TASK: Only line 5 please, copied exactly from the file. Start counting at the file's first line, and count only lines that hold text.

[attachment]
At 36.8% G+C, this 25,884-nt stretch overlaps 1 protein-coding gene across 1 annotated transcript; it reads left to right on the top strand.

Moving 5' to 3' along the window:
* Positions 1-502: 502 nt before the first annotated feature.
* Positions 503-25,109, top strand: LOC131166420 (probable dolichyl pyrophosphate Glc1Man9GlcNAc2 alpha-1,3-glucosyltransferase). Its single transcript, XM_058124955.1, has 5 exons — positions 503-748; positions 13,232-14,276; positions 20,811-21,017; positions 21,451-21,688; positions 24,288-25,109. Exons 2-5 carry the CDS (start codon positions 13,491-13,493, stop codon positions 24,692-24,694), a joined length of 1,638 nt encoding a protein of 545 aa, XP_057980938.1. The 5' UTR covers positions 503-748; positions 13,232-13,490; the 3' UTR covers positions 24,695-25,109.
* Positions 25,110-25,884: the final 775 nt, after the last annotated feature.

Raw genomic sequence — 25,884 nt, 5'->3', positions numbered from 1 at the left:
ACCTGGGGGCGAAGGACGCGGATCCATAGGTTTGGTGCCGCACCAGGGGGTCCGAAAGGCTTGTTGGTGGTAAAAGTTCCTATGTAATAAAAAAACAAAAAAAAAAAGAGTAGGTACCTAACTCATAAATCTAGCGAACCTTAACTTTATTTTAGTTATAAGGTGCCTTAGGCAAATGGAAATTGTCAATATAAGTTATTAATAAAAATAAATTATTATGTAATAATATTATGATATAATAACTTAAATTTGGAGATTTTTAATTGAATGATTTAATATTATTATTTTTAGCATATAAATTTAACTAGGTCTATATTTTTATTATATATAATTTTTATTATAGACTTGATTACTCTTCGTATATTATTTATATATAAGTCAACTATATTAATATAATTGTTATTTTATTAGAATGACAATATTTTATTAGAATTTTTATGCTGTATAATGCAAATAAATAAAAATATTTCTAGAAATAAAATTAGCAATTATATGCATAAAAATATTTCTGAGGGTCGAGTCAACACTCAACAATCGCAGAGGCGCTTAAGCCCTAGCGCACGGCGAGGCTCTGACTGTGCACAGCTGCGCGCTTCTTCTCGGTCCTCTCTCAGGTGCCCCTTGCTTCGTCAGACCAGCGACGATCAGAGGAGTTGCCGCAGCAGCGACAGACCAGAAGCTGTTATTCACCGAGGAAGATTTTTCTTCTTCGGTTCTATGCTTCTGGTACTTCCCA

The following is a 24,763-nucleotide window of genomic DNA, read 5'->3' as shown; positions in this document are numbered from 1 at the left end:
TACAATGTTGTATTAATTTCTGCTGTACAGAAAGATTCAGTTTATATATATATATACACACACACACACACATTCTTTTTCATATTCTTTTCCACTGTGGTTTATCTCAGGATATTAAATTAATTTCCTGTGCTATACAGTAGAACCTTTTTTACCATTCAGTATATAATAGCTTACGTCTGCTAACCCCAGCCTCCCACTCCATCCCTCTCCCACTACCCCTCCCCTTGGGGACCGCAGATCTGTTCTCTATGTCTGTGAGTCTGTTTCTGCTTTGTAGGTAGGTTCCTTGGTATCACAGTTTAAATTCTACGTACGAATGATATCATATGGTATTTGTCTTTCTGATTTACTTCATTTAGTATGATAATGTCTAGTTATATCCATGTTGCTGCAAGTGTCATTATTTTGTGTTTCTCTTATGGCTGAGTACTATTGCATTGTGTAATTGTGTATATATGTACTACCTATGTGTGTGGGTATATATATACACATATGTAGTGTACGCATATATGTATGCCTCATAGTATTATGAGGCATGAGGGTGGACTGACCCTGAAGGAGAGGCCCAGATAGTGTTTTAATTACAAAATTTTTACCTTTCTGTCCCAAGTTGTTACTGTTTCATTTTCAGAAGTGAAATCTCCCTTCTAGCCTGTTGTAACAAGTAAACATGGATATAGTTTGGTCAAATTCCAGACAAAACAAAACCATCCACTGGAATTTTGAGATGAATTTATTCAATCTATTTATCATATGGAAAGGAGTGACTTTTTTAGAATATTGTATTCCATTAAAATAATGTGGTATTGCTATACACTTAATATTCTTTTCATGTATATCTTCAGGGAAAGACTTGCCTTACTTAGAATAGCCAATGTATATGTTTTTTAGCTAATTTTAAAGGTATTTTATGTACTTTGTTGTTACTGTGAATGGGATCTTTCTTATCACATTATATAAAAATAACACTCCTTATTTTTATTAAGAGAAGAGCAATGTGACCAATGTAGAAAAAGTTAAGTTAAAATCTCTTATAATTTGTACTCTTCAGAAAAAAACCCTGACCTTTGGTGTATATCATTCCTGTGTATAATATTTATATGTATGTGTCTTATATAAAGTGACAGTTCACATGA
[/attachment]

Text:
* Positions 25,110-25,884: the final 775 nt, after the last annotated feature.